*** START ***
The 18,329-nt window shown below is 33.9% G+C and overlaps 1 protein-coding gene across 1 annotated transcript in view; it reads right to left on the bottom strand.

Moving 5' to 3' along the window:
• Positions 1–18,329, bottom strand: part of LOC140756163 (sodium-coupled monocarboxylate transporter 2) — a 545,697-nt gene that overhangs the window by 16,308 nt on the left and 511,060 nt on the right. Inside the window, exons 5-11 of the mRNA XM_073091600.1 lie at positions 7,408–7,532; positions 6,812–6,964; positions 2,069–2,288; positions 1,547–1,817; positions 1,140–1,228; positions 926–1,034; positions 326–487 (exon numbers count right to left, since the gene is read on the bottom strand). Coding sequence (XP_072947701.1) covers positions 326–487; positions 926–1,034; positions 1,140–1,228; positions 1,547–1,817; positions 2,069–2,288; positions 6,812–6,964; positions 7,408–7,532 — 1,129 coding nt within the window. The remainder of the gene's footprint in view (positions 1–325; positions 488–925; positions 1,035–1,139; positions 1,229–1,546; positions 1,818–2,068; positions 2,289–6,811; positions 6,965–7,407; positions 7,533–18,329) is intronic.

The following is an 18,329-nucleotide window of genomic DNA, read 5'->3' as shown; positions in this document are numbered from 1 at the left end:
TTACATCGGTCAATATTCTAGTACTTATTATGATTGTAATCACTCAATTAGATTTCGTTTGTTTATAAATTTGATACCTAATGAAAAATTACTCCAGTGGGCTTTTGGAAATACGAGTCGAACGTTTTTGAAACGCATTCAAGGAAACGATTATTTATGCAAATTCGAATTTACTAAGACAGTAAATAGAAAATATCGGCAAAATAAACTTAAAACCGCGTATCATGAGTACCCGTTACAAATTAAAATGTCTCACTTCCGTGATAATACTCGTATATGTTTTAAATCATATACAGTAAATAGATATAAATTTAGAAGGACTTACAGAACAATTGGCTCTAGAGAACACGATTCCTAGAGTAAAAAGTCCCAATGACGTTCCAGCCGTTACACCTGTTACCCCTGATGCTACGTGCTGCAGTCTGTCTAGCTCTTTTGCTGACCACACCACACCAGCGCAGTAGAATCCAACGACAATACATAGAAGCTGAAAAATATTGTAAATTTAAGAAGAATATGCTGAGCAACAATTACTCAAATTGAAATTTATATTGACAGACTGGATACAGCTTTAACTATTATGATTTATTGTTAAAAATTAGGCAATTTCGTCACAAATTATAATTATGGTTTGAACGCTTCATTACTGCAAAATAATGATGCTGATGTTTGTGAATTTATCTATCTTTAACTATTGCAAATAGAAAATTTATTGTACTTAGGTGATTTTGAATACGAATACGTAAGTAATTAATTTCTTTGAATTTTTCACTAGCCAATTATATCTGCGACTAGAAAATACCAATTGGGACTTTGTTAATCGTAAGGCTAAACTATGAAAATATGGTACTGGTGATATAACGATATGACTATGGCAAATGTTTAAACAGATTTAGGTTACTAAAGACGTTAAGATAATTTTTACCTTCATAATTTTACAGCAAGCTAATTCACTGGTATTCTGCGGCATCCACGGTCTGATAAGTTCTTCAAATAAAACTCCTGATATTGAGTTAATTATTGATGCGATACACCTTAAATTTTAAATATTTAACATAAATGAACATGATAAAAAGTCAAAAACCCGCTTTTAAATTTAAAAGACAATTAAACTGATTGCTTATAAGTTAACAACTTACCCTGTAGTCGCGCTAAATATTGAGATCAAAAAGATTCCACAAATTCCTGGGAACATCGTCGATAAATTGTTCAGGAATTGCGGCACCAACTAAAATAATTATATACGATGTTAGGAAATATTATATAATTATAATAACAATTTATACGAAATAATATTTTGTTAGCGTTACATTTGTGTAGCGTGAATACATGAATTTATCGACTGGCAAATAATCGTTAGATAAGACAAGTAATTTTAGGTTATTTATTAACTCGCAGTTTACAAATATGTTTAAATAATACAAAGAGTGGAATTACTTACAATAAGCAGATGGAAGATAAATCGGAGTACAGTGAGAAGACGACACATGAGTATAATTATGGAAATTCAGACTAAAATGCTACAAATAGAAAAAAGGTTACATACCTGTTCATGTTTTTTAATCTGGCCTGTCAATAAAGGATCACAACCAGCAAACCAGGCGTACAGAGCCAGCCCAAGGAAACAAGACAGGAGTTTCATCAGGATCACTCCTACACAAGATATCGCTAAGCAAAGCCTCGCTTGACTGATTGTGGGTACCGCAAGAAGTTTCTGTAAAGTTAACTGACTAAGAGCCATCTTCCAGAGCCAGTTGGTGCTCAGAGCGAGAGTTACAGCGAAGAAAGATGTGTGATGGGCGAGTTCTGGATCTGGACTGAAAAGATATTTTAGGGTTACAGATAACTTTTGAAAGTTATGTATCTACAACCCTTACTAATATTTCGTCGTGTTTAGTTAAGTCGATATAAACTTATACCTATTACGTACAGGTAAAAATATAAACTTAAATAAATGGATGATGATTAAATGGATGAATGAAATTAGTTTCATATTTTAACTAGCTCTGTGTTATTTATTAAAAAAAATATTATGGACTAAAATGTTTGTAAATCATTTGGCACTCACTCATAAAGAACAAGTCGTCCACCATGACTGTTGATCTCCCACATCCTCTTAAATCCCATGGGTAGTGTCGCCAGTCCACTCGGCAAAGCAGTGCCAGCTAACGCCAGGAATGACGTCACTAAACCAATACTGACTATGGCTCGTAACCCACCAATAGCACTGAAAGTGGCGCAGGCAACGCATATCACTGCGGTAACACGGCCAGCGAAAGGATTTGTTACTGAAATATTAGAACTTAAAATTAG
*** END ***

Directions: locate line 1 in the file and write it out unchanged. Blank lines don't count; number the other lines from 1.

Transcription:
The 18,329-nt window shown below is 33.9% G+C and overlaps 1 protein-coding gene across 1 annotated transcript in view; it reads right to left on the bottom strand.